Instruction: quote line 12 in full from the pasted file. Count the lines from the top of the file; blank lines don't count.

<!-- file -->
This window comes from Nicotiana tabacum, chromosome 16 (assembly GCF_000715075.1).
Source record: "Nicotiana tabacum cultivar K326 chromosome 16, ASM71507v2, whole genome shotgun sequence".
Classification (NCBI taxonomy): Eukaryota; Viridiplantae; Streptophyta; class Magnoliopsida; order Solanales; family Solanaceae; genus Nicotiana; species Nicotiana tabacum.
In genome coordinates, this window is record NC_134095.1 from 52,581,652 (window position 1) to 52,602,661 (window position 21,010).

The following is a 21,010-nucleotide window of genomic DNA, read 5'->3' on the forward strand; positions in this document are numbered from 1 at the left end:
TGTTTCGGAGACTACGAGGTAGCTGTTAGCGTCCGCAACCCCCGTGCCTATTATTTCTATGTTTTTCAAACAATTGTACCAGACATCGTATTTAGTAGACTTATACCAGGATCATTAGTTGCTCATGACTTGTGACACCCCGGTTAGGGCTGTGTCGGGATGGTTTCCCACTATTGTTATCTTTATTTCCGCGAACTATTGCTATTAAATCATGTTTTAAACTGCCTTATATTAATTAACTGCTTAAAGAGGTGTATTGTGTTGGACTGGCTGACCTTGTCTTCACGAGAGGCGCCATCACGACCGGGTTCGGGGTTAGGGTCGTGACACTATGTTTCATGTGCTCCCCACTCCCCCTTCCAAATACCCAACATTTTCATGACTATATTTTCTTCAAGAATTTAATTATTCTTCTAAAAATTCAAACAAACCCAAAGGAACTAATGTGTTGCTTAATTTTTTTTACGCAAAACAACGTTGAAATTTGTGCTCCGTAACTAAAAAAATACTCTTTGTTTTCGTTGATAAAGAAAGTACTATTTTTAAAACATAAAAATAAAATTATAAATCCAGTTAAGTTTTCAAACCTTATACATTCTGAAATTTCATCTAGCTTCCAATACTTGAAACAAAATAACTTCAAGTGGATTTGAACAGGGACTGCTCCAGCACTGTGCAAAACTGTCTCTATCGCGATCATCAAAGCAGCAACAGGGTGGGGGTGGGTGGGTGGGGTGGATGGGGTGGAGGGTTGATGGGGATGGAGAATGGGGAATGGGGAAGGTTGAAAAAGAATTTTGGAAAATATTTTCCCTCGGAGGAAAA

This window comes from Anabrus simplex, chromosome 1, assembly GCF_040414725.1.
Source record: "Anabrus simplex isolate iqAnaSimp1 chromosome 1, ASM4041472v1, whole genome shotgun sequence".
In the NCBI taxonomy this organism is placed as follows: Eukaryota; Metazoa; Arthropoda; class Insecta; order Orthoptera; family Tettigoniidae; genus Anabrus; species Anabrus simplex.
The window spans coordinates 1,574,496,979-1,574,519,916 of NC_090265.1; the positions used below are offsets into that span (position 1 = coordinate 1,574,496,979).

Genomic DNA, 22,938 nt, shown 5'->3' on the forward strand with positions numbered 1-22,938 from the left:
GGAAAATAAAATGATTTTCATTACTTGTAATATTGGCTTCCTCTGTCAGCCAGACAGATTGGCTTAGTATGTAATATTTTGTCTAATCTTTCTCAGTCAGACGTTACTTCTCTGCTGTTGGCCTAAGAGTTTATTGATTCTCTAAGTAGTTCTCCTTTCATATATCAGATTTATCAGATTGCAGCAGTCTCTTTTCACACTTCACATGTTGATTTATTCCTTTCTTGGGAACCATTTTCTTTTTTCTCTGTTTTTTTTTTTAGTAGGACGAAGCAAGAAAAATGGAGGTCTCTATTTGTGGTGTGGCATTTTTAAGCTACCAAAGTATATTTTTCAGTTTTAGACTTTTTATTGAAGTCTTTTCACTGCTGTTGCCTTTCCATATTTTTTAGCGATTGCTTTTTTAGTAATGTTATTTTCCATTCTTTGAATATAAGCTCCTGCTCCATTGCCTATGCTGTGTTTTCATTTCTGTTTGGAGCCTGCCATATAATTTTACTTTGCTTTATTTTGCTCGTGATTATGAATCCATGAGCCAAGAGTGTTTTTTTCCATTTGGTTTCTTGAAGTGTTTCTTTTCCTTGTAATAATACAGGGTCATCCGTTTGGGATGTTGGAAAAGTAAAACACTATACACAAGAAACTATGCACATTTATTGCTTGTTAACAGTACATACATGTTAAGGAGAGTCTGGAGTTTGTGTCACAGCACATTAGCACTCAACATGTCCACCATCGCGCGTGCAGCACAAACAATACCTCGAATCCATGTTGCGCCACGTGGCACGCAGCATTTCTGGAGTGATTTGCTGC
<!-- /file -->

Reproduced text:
GGAAAATAAAATGATTTTCATTACTTGTAATATTGGCTTCCTCTGTCAGCCAGACAGATTGGCTTAGTATGTAATATTTTGTCTAATCTTTCTCAGTCAGACGTTACTTCTCTGCTGTTGGCCTAAGAGTTTATTGATTCTCTAAGTAGTTCTCCTTTCATATATCAGATTTATCAGATTGCAGCAGTCTCTTTTCACACTTCACATGTTGATTTATTCCTTTCTTGGGAACCATTTTCTTTTTTCTCTGTTTTTTTTTTTAGTAGGACGAAGCAAGAAAAATGGAGGTCTCTATTTGTGGTGTGGCATTTTTAAGCTACCAAAGTATATTTTTCAGTTTTAGACTTTTTATTGAAGTCTTTTCACTGCTGTTGCCTTTCCATATTTTTTAGCGATTGCTTTTTTAGTAATGTTATTTTCCATTCTTTGAATATAAGCTCCTGCTCCATTGCCTATGCTGTGTTTTCATTTCTGTTTGGAGCCTGCCATATAATTTTACTTTGCTTTATTTTGCTCGTGATTATGAATCCATGAGCCAAGAGTGTTTTTTTCCATTTGGTTTCTTGAAGTGTTTCTTTTCCTTGTAATAATACAGGGTCATCCGTTTGGGATGTTGGAAAAGTAAAACACTATACACAAGAAACTATGCACATTTATTGCTTGTTAACAGTACATACATGTTAAGGAGAGTCTGGAGTTTGTGTCACAGCACATTAGCACTCAACATGTCCACCATCGCGCGTGCAGCACAAACAATACCTCGAATCCATGTTGCGCCACGTGGCACGCAGCATTTCTGGAGTGATTTGCTGC